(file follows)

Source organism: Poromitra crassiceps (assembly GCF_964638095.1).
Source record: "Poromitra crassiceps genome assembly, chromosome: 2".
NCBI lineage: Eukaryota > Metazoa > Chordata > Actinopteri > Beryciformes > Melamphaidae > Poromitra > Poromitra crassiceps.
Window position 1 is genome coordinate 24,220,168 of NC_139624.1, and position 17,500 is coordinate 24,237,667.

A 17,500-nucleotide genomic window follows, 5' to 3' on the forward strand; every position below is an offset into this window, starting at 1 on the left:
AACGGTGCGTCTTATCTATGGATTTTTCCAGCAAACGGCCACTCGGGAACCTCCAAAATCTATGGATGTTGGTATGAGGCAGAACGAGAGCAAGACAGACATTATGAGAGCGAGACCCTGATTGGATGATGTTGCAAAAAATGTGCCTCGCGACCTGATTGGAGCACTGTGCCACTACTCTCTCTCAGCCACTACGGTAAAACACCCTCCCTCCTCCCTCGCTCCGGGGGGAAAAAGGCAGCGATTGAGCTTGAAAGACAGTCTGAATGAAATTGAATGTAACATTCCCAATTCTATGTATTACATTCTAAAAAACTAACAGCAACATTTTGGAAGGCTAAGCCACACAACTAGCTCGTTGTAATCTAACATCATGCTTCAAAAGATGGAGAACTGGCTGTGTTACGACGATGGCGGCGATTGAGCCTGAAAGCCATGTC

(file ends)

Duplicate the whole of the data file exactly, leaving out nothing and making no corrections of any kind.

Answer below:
Source organism: Poromitra crassiceps (assembly GCF_964638095.1).
Source record: "Poromitra crassiceps genome assembly, chromosome: 2".
NCBI lineage: Eukaryota > Metazoa > Chordata > Actinopteri > Beryciformes > Melamphaidae > Poromitra > Poromitra crassiceps.
Window position 1 is genome coordinate 24,220,168 of NC_139624.1, and position 17,500 is coordinate 24,237,667.

A 17,500-nucleotide genomic window follows, 5' to 3' on the forward strand; every position below is an offset into this window, starting at 1 on the left:
AACGGTGCGTCTTATCTATGGATTTTTCCAGCAAACGGCCACTCGGGAACCTCCAAAATCTATGGATGTTGGTATGAGGCAGAACGAGAGCAAGACAGACATTATGAGAGCGAGACCCTGATTGGATGATGTTGCAAAAAATGTGCCTCGCGACCTGATTGGAGCACTGTGCCACTACTCTCTCTCAGCCACTACGGTAAAACACCCTCCCTCCTCCCTCGCTCCGGGGGGAAAAAGGCAGCGATTGAGCTTGAAAGACAGTCTGAATGAAATTGAATGTAACATTCCCAATTCTATGTATTACATTCTAAAAAACTAACAGCAACATTTTGGAAGGCTAAGCCACACAACTAGCTCGTTGTAATCTAACATCATGCTTCAAAAGATGGAGAACTGGCTGTGTTACGACGATGGCGGCGATTGAGCCTGAAAGCCATGTC